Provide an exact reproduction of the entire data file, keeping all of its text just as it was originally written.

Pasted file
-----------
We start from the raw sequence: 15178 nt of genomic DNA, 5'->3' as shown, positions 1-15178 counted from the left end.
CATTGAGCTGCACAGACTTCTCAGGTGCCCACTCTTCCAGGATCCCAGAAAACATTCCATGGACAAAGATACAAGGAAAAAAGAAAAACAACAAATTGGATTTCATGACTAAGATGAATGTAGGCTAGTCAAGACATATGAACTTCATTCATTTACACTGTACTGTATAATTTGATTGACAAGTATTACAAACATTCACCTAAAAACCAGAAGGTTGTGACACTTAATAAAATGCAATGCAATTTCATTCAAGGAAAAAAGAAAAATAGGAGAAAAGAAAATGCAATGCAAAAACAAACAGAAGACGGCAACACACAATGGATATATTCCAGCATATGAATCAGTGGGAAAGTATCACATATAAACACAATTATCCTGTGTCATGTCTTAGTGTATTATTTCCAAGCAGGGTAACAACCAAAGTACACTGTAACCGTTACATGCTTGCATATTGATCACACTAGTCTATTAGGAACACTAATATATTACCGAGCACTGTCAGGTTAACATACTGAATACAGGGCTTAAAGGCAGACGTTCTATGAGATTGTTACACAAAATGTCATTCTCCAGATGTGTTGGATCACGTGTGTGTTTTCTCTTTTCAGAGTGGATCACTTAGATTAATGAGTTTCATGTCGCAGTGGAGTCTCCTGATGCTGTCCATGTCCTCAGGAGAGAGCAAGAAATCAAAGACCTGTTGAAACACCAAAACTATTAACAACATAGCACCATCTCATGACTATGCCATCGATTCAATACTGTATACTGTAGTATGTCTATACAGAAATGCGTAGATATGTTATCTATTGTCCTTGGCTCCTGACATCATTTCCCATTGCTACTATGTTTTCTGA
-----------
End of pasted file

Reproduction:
We start from the raw sequence: 15178 nt of genomic DNA, 5'->3' as shown, positions 1-15178 counted from the left end.
CATTGAGCTGCACAGACTTCTCAGGTGCCCACTCTTCCAGGATCCCAGAAAACATTCCATGGACAAAGATACAAGGAAAAAAGAAAAACAACAAATTGGATTTCATGACTAAGATGAATGTAGGCTAGTCAAGACATATGAACTTCATTCATTTACACTGTACTGTATAATTTGATTGACAAGTATTACAAACATTCACCTAAAAACCAGAAGGTTGTGACACTTAATAAAATGCAATGCAATTTCATTCAAGGAAAAAAGAAAAATAGGAGAAAAGAAAATGCAATGCAAAAACAAACAGAAGACGGCAACACACAATGGATATATTCCAGCATATGAATCAGTGGGAAAGTATCACATATAAACACAATTATCCTGTGTCATGTCTTAGTGTATTATTTCCAAGCAGGGTAACAACCAAAGTACACTGTAACCGTTACATGCTTGCATATTGATCACACTAGTCTATTAGGAACACTAATATATTACCGAGCACTGTCAGGTTAACATACTGAATACAGGGCTTAAAGGCAGACGTTCTATGAGATTGTTACACAAAATGTCATTCTCCAGATGTGTTGGATCACGTGTGTGTTTTCTCTTTTCAGAGTGGATCACTTAGATTAATGAGTTTCATGTCGCAGTGGAGTCTCCTGATGCTGTCCATGTCCTCAGGAGAGAGCAAGAAATCAAAGACCTGTTGAAACACCAAAACTATTAACAACATAGCACCATCTCATGACTATGCCATCGATTCAATACTGTATACTGTAGTATGTCTATACAGAAATGCGTAGATATGTTATCTATTGTCCTTGGCTCCTGACATCATTTCCCATTGCTACTATGTTTTCTGA